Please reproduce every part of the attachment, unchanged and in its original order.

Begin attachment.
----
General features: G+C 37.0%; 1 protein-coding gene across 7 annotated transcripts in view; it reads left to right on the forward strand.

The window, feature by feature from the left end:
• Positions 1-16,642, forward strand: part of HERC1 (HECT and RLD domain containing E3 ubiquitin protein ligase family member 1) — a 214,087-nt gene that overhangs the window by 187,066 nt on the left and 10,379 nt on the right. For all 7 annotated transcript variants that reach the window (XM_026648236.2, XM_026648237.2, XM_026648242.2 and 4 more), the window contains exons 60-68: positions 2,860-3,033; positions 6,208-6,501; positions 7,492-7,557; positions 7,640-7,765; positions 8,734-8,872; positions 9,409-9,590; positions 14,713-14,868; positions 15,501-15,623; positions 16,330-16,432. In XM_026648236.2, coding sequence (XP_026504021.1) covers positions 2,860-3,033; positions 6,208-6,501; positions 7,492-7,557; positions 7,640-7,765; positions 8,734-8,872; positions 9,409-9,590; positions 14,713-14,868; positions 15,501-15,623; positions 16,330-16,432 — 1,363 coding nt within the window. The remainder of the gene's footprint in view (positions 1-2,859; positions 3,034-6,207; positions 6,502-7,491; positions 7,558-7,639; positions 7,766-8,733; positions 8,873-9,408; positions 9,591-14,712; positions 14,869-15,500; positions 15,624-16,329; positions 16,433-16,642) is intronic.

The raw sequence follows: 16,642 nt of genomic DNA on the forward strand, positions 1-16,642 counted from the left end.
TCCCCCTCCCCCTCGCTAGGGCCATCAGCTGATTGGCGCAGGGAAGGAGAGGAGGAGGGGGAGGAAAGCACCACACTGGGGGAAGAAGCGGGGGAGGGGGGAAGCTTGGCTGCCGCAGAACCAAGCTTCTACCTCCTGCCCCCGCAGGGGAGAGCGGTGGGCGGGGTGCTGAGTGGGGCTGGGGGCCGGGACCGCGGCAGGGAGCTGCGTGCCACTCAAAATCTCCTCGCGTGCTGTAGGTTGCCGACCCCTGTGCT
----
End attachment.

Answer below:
General features: G+C 37.0%; 1 protein-coding gene across 7 annotated transcripts in view; it reads left to right on the forward strand.

The window, feature by feature from the left end:
• Positions 1-16,642, forward strand: part of HERC1 (HECT and RLD domain containing E3 ubiquitin protein ligase family member 1) — a 214,087-nt gene that overhangs the window by 187,066 nt on the left and 10,379 nt on the right. For all 7 annotated transcript variants that reach the window (XM_026648236.2, XM_026648237.2, XM_026648242.2 and 4 more), the window contains exons 60-68: positions 2,860-3,033; positions 6,208-6,501; positions 7,492-7,557; positions 7,640-7,765; positions 8,734-8,872; positions 9,409-9,590; positions 14,713-14,868; positions 15,501-15,623; positions 16,330-16,432. In XM_026648236.2, coding sequence (XP_026504021.1) covers positions 2,860-3,033; positions 6,208-6,501; positions 7,492-7,557; positions 7,640-7,765; positions 8,734-8,872; positions 9,409-9,590; positions 14,713-14,868; positions 15,501-15,623; positions 16,330-16,432 — 1,363 coding nt within the window. The remainder of the gene's footprint in view (positions 1-2,859; positions 3,034-6,207; positions 6,502-7,491; positions 7,558-7,639; positions 7,766-8,733; positions 8,873-9,408; positions 9,591-14,712; positions 14,869-15,500; positions 15,624-16,329; positions 16,433-16,642) is intronic.

The raw sequence follows: 16,642 nt of genomic DNA on the forward strand, positions 1-16,642 counted from the left end.
TCCCCCTCCCCCTCGCTAGGGCCATCAGCTGATTGGCGCAGGGAAGGAGAGGAGGAGGGGGAGGAAAGCACCACACTGGGGGAAGAAGCGGGGGAGGGGGGAAGCTTGGCTGCCGCAGAACCAAGCTTCTACCTCCTGCCCCCGCAGGGGAGAGCGGTGGGCGGGGTGCTGAGTGGGGCTGGGGGCCGGGACCGCGGCAGGGAGCTGCGTGCCACTCAAAATCTCCTCGCGTGCTGTAGGTTGCCGACCCCTGTGCT